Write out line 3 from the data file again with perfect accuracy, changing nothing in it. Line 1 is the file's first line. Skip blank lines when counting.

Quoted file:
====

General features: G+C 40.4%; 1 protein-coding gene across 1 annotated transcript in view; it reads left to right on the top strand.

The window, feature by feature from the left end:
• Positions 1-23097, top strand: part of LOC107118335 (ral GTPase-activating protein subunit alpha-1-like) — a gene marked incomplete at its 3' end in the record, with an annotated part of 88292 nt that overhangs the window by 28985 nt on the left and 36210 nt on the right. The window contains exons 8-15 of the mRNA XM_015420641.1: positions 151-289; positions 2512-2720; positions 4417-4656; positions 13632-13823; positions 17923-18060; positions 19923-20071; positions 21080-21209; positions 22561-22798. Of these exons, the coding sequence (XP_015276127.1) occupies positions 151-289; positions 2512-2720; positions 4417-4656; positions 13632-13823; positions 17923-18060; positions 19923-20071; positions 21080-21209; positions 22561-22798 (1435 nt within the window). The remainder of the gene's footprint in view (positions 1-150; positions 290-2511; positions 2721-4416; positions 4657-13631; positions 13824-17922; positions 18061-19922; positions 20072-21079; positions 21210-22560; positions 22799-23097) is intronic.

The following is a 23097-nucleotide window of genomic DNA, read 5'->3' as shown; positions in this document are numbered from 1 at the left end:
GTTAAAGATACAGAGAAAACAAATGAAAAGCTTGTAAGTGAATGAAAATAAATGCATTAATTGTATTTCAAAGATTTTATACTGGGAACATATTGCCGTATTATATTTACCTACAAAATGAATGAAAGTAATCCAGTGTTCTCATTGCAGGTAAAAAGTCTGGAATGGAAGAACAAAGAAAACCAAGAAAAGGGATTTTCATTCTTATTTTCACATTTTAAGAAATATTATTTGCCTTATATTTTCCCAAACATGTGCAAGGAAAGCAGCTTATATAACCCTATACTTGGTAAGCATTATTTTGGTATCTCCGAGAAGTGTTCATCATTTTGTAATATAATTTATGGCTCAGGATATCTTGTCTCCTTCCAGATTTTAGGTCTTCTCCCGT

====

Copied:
• Positions 1-23097, top strand: part of LOC107118335 (ral GTPase-activating protein subunit alpha-1-like) — a gene marked incomplete at its 3' end in the record, with an annotated part of 88292 nt that overhangs the window by 28985 nt on the left and 36210 nt on the right. The window contains exons 8-15 of the mRNA XM_015420641.1: positions 151-289; positions 2512-2720; positions 4417-4656; positions 13632-13823; positions 17923-18060; positions 19923-20071; positions 21080-21209; positions 22561-22798. Of these exons, the coding sequence (XP_015276127.1) occupies positions 151-289; positions 2512-2720; positions 4417-4656; positions 13632-13823; positions 17923-18060; positions 19923-20071; positions 21080-21209; positions 22561-22798 (1435 nt within the window). The remainder of the gene's footprint in view (positions 1-150; positions 290-2511; positions 2721-4416; positions 4657-13631; positions 13824-17922; positions 18061-19922; positions 20072-21079; positions 21210-22560; positions 22799-23097) is intronic.